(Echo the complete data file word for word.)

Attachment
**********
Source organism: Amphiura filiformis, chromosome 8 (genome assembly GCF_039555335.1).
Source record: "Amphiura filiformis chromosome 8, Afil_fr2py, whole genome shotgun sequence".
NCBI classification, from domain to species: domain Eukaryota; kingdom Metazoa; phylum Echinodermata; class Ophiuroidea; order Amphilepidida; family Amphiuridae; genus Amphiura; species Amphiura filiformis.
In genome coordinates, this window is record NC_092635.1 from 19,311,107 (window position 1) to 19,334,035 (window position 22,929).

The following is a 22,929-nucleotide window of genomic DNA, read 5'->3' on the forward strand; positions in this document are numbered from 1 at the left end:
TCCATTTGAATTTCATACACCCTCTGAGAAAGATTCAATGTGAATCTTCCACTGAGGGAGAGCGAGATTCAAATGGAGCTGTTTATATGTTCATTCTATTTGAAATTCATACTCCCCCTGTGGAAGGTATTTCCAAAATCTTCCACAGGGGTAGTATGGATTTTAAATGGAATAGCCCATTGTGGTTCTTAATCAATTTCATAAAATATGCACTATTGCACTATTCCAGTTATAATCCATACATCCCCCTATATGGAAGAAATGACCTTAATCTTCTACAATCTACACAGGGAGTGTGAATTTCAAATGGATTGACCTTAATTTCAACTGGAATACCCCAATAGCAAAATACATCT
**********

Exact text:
Source organism: Amphiura filiformis, chromosome 8 (genome assembly GCF_039555335.1).
Source record: "Amphiura filiformis chromosome 8, Afil_fr2py, whole genome shotgun sequence".
NCBI classification, from domain to species: domain Eukaryota; kingdom Metazoa; phylum Echinodermata; class Ophiuroidea; order Amphilepidida; family Amphiuridae; genus Amphiura; species Amphiura filiformis.
In genome coordinates, this window is record NC_092635.1 from 19,311,107 (window position 1) to 19,334,035 (window position 22,929).

The following is a 22,929-nucleotide window of genomic DNA, read 5'->3' on the forward strand; positions in this document are numbered from 1 at the left end:
TCCATTTGAATTTCATACACCCTCTGAGAAAGATTCAATGTGAATCTTCCACTGAGGGAGAGCGAGATTCAAATGGAGCTGTTTATATGTTCATTCTATTTGAAATTCATACTCCCCCTGTGGAAGGTATTTCCAAAATCTTCCACAGGGGTAGTATGGATTTTAAATGGAATAGCCCATTGTGGTTCTTAATCAATTTCATAAAATATGCACTATTGCACTATTCCAGTTATAATCCATACATCCCCCTATATGGAAGAAATGACCTTAATCTTCTACAATCTACACAGGGAGTGTGAATTTCAAATGGATTGACCTTAATTTCAACTGGAATACCCCAATAGCAAAATACATCT